• Fri. Dec 8th, 2023

A Monster Calls

ByJames Hanton

Jan 30, 2017

To have starred in a film like Pan alongside Hugh Jackman is astonishing enough for Edinburgh schoolchild Lewis MacDougall. To then so confidently take the leading role of Connor O’Mally in this dark and fantastical tale marks him out as truly remarkable. It could not have been easy – it is shrouded in death and despair. It is a difficult watch at times.

But watch it you should; A Monster Calls is a film worthy of MacDougall’s impressive performance. His mother (Felicity Jones) is dying from a terminal illness. One night, the giant tree in the village graveyard comes to life. The Monster (Liam Neeson) says he will tell Connor O’Mally three stories, before he then tells the Monster a fourth.

This is a deeply emotional but brilliantly imaginative insight into the way one young boy deals with mental anguish. Patrick Ness’ screenplay flips between moments of raw real world distress and explosions of colour and imagination, as you are absorbed into the stories which the Monster has to tell.

There are moments that are perhaps too upsetting for A Monster Calls to be considered a kids film, but then there are others in which adults will sense how it is aimed at younger viewers. Far from being a criticism, we finally have a film to place in the void between young and old which authors like Garth Nix have been filling with books for some time now.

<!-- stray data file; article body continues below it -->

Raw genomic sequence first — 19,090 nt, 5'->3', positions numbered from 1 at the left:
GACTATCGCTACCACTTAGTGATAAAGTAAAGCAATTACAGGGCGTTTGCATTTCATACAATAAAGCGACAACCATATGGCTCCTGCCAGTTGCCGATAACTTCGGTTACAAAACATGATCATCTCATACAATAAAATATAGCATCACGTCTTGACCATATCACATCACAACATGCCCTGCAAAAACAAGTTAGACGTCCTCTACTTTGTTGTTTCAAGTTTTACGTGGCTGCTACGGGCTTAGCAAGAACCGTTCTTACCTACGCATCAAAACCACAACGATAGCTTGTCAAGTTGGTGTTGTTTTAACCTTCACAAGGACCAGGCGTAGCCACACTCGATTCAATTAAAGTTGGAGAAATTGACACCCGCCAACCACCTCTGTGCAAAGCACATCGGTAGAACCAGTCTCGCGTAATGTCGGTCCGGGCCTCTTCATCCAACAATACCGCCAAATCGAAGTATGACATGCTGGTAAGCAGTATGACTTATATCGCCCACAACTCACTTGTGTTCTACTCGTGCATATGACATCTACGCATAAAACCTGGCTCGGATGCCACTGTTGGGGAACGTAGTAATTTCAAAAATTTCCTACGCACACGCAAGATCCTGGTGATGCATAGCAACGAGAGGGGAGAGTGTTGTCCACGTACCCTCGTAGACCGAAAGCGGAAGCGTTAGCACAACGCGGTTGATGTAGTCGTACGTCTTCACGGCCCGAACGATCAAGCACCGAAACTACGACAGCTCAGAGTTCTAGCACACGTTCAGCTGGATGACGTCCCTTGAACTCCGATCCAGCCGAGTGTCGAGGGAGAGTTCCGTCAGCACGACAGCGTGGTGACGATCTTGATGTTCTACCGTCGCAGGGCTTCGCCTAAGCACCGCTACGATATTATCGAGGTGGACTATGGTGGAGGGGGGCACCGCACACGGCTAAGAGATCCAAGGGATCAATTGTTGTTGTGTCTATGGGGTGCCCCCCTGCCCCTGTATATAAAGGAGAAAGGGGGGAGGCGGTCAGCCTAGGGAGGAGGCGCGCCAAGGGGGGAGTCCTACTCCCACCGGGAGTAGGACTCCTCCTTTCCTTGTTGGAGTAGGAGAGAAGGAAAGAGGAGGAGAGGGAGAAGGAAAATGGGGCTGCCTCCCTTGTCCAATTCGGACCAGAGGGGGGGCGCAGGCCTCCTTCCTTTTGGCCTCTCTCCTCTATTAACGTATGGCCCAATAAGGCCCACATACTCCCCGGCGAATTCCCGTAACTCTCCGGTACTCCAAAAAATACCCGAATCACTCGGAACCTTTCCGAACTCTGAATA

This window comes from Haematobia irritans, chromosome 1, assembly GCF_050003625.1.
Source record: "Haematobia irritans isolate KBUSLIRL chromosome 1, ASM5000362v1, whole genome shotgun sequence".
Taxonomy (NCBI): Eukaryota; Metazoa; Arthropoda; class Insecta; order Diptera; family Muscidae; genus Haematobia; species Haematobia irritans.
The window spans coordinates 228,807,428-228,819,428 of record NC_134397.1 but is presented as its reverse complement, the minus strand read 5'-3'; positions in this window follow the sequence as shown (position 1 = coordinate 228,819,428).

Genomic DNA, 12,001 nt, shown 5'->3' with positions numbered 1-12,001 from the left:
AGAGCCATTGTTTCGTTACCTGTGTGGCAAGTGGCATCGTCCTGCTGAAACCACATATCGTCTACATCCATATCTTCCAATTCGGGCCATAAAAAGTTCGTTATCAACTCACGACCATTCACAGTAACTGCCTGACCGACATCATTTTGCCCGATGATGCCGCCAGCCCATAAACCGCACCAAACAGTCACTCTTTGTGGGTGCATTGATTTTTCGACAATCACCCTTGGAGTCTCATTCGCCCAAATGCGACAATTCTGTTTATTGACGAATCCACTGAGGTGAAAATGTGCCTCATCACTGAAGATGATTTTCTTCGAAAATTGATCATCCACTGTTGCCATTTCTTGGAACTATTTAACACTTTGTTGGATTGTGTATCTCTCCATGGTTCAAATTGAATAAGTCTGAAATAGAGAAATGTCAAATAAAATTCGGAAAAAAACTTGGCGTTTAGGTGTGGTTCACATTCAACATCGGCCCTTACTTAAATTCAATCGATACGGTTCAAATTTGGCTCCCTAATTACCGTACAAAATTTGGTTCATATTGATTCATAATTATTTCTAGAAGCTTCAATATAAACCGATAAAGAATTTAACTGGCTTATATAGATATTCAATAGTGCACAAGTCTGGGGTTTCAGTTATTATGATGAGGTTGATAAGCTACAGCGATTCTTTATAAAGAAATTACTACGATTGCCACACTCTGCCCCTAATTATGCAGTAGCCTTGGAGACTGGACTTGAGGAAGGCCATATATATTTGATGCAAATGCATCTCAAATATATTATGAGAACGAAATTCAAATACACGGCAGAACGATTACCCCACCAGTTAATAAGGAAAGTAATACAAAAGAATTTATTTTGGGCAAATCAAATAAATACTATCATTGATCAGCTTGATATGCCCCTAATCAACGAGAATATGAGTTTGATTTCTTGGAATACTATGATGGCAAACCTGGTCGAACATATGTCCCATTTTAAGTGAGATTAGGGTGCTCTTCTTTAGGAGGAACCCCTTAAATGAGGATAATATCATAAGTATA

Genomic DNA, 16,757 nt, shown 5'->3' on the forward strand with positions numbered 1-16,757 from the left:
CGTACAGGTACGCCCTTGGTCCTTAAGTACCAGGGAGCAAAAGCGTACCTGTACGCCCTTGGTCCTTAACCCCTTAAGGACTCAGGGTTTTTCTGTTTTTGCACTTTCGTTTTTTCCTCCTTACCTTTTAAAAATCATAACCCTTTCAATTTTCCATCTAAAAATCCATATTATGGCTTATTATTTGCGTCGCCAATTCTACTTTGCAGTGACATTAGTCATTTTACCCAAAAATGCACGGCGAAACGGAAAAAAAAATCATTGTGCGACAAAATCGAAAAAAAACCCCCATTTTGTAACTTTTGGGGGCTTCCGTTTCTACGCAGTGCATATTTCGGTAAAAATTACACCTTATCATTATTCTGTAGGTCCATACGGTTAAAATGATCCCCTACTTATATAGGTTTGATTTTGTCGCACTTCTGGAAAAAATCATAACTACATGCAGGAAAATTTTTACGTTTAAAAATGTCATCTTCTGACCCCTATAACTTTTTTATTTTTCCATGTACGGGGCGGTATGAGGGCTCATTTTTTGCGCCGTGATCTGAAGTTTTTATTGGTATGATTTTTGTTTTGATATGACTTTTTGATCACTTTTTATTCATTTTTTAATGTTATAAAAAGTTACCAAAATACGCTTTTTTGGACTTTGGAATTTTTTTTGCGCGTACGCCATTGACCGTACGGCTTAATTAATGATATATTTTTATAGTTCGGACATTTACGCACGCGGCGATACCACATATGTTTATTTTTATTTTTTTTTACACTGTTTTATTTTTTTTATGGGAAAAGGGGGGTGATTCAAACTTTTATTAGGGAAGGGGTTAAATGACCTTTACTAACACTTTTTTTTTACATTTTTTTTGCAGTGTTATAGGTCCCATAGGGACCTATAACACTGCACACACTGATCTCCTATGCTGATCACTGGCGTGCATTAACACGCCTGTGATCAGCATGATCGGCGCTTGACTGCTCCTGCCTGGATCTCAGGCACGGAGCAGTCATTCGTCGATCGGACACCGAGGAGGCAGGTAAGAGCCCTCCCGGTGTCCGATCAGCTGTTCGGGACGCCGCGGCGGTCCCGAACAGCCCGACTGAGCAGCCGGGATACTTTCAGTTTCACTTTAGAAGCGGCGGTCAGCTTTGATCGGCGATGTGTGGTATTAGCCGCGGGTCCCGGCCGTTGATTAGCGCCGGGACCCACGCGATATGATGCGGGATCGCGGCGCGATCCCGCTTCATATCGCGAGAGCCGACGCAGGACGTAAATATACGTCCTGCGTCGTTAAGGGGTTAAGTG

What you are treated to visually is as impressive as it is wonderful. Not just the Monster himself –  a gargantuan figure of incredible detail, topped off with Neeson’s aged and groaning voice –  but also the storytelling sequences, which feature mind-bending colour and succeed in bringing viewers deep into the stories being told.

A Monster Calls is a film as twisted as it is grounded, and as gentle as it is heart-wrenching, and featuring a 14-year-old boy from Kingsknowe who is no longer destined to become a star. He already is one.


Image: Karen Seto

By James Hanton

James is a former editor-in-chief having  been TV & Radio Editor before that, and has contributed over 100 articles to the newspaper. He won a Best Article Award in December 2016 for his feature about Universal Monsters in the film section, and also writes for Starburst Magazine UK and The National Student. James was part of The Student‘s review team for the 2017 & 2018 Edinburgh Festival Fringe. He can be reached at: jhantonwriter@gmail.com

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